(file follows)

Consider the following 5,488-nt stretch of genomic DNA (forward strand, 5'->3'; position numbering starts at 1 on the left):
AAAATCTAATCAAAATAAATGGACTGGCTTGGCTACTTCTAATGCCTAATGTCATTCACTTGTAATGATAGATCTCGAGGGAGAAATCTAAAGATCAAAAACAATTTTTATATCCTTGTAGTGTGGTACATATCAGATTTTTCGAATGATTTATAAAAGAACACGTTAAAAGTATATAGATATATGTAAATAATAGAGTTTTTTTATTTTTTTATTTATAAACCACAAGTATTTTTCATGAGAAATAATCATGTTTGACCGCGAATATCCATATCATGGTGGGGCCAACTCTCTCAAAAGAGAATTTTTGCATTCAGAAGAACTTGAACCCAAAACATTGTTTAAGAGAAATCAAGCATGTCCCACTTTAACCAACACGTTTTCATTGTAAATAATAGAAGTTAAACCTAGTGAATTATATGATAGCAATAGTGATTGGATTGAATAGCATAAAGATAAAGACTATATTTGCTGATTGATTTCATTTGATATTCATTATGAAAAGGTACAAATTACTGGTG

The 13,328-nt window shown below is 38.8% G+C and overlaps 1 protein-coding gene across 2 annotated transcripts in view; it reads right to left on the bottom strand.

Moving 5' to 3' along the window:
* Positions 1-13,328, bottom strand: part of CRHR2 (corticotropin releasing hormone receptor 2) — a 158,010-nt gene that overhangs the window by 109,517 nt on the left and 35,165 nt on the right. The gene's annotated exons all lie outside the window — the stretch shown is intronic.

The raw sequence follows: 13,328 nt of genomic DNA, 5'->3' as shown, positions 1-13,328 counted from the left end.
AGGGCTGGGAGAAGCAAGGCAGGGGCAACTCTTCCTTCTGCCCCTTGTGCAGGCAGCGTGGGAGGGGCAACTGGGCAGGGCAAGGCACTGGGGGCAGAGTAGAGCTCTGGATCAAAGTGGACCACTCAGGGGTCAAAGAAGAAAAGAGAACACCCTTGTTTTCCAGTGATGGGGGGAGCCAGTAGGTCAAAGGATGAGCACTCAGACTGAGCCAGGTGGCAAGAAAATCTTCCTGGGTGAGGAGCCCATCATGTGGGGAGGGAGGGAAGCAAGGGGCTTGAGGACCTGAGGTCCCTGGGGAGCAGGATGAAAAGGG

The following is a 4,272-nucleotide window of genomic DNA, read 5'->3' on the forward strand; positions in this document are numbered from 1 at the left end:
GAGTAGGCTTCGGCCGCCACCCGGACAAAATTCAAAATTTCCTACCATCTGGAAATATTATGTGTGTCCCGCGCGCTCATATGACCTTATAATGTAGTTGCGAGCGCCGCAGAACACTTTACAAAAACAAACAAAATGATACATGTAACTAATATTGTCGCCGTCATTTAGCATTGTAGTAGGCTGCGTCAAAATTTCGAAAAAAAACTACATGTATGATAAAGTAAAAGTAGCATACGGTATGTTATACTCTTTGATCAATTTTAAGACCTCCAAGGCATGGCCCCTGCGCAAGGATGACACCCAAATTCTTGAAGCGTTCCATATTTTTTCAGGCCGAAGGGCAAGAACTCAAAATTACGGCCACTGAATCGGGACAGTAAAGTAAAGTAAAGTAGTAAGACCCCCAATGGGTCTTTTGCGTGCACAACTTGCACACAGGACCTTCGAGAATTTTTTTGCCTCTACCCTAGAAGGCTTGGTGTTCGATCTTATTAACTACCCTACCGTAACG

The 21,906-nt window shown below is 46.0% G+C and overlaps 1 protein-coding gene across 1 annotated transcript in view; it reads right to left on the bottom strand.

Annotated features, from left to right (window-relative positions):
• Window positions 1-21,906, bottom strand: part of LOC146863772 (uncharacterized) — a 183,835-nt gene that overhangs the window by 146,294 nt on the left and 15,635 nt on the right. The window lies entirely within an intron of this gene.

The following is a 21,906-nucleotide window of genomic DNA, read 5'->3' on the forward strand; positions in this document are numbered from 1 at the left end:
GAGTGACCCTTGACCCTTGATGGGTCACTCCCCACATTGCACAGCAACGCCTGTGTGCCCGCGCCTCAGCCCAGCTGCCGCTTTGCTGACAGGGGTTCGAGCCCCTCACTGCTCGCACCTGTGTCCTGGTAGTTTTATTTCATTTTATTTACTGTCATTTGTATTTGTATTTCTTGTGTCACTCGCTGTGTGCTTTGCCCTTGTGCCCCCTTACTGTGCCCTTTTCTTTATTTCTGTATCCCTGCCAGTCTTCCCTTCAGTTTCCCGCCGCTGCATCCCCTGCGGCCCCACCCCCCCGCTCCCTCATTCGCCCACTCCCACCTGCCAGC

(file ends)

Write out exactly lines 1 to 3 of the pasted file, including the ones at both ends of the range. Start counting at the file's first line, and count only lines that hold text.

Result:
Consider the following 5,488-nt stretch of genomic DNA (forward strand, 5'->3'; position numbering starts at 1 on the left):
AAAATCTAATCAAAATAAATGGACTGGCTTGGCTACTTCTAATGCCTAATGTCATTCACTTGTAATGATAGATCTCGAGGGAGAAATCTAAAGATCAAAAACAATTTTTATATCCTTGTAGTGTGGTACATATCAGATTTTTCGAATGATTTATAAAAGAACACGTTAAAAGTATATAGATATATGTAAATAATAGAGTTTTTTTATTTTTTTATTTATAAACCACAAGTATTTTTCATGAGAAATAATCATGTTTGACCGCGAATATCCATATCATGGTGGGGCCAACTCTCTCAAAAGAGAATTTTTGCATTCAGAAGAACTTGAACCCAAAACATTGTTTAAGAGAAATCAAGCATGTCCCACTTTAACCAACACGTTTTCATTGTAAATAATAGAAGTTAAACCTAGTGAATTATATGATAGCAATAGTGATTGGATTGAATAGCATAAAGATAAAGACTATATTTGCTGATTGATTTCATTTGATATTCATTATGAAAAGGTACAAATTACTGGTG

The 13,328-nt window shown below is 38.8% G+C and overlaps 1 protein-coding gene across 2 annotated transcripts in view; it reads right to left on the bottom strand.